Senator A J McLACHLAN (SOUTH AUSTRALIA) - Next to sugar I know nothing that is sweeter to lawyers than litigation of this kind. However, we should not be thinking of lawyers or sugar-growers.

Senator Courtice - The honorable senator is not thinking much of the war.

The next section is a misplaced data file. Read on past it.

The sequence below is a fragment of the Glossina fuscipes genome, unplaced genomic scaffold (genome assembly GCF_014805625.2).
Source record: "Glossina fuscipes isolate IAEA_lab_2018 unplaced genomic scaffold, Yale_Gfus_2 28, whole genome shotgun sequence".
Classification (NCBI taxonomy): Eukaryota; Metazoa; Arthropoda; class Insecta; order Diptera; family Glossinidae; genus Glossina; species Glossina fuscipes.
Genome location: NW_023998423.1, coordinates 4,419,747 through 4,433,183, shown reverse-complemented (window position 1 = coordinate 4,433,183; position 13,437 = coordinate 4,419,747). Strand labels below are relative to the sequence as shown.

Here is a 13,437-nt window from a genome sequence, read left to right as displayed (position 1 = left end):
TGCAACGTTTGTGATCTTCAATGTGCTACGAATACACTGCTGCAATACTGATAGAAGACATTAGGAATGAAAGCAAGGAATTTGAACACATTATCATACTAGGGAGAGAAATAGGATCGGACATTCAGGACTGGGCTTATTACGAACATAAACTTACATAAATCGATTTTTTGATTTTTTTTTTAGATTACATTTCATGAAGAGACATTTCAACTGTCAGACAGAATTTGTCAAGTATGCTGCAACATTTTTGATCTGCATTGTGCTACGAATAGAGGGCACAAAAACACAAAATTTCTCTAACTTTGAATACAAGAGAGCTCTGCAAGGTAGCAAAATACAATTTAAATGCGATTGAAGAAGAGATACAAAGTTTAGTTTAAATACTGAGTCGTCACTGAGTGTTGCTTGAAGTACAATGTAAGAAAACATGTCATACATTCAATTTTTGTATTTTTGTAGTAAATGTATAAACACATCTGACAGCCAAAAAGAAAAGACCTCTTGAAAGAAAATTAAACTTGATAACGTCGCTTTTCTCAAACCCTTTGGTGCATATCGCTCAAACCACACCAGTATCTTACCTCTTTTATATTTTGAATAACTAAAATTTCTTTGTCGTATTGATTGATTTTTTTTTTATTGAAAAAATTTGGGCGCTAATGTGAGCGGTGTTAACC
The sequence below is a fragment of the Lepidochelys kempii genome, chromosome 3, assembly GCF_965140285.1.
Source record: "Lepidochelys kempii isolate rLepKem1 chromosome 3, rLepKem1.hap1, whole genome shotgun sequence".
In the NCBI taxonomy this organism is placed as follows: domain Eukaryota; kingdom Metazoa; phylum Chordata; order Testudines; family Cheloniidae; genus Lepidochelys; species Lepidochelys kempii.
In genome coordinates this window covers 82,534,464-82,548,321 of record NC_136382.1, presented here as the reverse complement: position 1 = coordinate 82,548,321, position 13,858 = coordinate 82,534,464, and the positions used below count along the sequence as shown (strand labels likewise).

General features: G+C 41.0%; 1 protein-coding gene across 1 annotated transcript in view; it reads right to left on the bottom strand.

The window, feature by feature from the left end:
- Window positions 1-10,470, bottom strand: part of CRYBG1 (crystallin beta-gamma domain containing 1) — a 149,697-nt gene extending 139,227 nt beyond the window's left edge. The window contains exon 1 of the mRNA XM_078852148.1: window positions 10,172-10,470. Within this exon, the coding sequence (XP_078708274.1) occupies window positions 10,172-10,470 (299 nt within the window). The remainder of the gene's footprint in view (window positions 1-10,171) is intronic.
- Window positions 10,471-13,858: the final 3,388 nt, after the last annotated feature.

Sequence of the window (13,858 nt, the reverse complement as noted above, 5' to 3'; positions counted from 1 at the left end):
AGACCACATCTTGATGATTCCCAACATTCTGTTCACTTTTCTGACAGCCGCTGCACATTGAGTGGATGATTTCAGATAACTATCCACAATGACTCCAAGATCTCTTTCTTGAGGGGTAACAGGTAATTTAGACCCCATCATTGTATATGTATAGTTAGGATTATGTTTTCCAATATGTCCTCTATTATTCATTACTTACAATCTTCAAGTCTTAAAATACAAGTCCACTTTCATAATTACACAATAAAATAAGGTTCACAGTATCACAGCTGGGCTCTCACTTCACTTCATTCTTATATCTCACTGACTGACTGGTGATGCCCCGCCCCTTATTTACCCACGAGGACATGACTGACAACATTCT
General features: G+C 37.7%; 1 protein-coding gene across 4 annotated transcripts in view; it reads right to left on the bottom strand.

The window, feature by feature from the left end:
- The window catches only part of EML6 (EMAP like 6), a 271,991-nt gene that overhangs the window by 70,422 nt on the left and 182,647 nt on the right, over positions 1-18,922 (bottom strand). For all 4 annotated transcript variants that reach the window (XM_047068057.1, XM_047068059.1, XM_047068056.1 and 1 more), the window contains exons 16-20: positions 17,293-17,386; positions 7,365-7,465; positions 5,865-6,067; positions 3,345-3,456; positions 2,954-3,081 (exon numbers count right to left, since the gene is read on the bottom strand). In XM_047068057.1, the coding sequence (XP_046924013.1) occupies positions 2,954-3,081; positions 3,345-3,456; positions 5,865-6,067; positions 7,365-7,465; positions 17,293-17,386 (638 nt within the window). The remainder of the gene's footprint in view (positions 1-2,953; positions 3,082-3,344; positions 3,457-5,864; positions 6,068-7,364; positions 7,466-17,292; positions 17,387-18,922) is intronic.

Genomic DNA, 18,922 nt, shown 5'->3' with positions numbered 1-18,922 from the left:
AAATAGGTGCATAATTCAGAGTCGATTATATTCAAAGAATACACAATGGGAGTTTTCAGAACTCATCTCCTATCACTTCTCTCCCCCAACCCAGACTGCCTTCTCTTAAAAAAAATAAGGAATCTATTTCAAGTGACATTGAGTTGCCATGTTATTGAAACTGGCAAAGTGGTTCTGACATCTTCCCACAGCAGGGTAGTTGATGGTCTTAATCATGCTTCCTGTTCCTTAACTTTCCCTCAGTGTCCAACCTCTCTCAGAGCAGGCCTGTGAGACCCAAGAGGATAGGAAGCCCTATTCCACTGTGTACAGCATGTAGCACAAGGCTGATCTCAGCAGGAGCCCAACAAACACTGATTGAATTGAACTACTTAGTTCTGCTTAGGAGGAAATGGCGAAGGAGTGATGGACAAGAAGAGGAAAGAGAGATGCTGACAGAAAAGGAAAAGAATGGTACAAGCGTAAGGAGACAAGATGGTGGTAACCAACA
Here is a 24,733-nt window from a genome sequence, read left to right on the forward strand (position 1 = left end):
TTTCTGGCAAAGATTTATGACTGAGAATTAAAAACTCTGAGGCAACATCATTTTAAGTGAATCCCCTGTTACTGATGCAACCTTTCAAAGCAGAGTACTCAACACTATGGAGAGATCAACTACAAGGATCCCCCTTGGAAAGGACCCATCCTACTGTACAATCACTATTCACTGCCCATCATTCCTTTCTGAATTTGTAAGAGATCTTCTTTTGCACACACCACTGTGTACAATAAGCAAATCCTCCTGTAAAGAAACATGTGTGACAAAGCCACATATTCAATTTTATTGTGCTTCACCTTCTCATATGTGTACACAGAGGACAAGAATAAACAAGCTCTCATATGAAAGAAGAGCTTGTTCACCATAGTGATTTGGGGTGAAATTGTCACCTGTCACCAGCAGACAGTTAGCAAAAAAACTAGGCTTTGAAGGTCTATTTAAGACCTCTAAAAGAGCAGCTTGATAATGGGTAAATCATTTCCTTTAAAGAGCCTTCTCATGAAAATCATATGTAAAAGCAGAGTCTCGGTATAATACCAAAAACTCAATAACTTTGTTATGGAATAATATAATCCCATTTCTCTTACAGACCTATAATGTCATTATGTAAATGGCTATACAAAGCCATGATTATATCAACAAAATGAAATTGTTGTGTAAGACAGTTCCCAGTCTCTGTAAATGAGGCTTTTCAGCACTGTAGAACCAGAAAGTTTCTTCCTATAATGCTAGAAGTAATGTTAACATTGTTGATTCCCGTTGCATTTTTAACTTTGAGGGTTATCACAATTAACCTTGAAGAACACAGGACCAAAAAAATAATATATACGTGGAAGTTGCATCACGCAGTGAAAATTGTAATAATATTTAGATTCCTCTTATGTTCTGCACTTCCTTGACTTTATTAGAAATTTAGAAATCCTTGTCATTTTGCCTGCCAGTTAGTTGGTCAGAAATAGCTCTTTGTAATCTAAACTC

Senator A J McLACHLAN (SOUTH AUSTRALIA) - Honorable senators of the Labour party have been thinking of the war only recently. How they thundered when I, in my ministerial capacity in this chamber, tried to do something for the defence of Australia. They wanted to know what war the then government was talking about. It is better for them that their record in relation to defence over the last ten years should remain a closed book. What did they do for the defence of Australia during the last ten years except obstruct defence measures? Honorable senators on this, the Opposition side, are thinking of the war just as much as are honorable senators on the Government side. We take the long view. I am sure this scheme will be litigated. Will that be helpful to the war effort? If it be essential that more revenue should be obtained by the Commonwealth for the prosecution of the war the States should be consulted even at this, the eleventh hour. If ever there was a measure that ought to have been referred to a select committee of this Parliament it is this bill and the three associated bills. The measure is an attempt to take away from the States the right to tax which is given to them under the Constitution. Apparently the Constitution has been ignored by the Government and its advisers. One could be excused for thinking that this is a Parliament with plenary powers. Apparently the idea got into the heads of the Government and its advisers that because Australia is at war anything can be done by legislation. I believe that this bill should have been examined by a select committee on which the Senate would have had representation. The constitutional side and the incidence of income tax could have been better dealt with by a select committee than the special committee that the Government set up and which has not inspired confidence by the compilation of the figures contained in its report.